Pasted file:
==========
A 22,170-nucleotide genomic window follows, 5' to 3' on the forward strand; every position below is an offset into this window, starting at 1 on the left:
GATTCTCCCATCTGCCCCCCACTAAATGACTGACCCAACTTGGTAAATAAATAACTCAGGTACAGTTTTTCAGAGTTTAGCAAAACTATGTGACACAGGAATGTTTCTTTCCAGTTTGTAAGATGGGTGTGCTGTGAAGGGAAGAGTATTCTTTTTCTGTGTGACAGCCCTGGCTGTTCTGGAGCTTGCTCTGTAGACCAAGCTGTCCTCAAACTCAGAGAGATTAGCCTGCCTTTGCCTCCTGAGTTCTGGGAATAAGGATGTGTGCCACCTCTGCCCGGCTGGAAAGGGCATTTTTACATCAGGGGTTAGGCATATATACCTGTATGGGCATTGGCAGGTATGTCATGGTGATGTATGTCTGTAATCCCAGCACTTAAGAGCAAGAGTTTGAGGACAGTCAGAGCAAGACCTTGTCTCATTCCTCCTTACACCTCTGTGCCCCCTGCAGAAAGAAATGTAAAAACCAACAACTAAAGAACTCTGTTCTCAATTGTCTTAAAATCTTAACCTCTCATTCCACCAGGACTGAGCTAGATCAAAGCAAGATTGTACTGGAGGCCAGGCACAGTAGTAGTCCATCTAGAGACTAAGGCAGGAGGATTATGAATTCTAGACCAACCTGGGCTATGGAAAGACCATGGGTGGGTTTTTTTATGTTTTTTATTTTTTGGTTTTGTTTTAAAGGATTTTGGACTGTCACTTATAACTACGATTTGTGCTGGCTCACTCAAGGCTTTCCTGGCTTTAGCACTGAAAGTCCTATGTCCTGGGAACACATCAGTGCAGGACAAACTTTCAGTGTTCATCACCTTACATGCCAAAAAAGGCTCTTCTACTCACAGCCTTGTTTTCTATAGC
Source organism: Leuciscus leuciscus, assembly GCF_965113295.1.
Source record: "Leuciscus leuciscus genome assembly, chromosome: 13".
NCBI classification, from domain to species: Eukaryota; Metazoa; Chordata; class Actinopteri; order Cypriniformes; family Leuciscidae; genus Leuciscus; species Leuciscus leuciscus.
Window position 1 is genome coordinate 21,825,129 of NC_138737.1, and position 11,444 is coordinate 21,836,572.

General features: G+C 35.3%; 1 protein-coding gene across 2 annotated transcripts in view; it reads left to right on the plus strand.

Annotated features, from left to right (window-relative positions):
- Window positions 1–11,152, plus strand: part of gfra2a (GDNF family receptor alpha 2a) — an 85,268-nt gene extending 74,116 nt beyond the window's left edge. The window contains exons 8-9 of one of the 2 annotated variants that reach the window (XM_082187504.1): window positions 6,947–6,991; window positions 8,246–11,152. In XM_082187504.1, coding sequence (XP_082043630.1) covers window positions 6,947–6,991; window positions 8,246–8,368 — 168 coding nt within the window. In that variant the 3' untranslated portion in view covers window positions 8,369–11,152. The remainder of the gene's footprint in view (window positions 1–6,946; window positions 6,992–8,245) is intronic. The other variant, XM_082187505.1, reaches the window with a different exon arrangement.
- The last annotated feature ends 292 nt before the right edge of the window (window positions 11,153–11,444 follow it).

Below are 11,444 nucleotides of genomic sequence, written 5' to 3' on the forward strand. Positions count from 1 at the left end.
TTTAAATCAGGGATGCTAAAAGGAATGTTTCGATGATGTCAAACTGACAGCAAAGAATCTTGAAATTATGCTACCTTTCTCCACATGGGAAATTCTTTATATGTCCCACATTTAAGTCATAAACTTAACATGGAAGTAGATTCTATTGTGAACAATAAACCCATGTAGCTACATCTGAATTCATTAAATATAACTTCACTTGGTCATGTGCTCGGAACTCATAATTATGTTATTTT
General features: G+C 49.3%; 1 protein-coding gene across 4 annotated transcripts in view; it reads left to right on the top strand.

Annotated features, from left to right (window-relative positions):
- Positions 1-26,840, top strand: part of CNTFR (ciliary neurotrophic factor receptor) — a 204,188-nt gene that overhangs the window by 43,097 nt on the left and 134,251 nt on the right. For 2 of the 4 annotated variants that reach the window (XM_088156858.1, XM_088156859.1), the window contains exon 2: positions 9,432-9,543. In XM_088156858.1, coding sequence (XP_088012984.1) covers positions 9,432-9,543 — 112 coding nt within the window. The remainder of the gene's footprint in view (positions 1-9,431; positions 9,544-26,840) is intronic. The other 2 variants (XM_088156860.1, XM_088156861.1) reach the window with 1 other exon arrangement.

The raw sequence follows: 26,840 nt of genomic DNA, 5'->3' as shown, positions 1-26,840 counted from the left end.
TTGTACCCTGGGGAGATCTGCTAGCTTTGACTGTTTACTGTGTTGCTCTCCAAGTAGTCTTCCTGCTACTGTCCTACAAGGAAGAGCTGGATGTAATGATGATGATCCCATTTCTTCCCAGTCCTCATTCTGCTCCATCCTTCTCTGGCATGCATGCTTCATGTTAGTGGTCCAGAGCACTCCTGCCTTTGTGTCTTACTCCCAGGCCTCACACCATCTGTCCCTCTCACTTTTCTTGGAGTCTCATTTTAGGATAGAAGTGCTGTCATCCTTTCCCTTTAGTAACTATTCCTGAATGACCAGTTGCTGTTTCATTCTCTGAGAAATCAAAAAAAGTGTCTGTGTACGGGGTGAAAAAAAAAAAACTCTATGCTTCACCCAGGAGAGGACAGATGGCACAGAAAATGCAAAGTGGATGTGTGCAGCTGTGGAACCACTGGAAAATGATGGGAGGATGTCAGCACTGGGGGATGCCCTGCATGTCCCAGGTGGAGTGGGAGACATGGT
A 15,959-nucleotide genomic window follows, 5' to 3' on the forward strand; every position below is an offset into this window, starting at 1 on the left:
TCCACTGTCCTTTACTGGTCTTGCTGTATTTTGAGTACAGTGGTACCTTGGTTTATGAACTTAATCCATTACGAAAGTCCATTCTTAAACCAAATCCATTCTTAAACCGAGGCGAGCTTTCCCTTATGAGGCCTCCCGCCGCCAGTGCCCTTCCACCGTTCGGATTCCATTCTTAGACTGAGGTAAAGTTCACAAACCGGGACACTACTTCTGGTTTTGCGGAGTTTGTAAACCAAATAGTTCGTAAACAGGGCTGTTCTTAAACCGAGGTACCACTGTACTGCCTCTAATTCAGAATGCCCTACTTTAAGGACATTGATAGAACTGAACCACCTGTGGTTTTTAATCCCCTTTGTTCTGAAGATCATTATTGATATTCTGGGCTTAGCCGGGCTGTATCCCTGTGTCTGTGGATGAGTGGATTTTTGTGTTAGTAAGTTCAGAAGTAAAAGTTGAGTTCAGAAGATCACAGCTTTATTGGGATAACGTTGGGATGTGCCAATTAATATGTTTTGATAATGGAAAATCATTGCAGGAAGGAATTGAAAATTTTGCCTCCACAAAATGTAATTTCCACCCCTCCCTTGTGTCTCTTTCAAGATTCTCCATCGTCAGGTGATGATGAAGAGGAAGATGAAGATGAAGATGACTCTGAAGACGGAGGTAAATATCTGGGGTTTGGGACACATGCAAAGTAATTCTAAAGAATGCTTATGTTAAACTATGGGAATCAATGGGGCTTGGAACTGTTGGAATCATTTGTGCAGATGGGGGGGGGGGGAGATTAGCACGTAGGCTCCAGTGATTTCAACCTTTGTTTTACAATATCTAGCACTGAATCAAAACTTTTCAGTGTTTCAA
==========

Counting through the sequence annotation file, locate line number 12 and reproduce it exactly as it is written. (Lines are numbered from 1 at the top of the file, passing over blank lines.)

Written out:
TTTAAATCAGGGATGCTAAAAGGAATGTTTCGATGATGTCAAACTGACAGCAAAGAATCTTGAAATTATGCTACCTTTCTCCACATGGGAAATTCTTTATATGTCCCACATTTAAGTCATAAACTTAACATGGAAGTAGATTCTATTGTGAACAATAAACCCATGTAGCTACATCTGAATTCATTAAATATAACTTCACTTGGTCATGTGCTCGGAACTCATAATTATGTTATTTT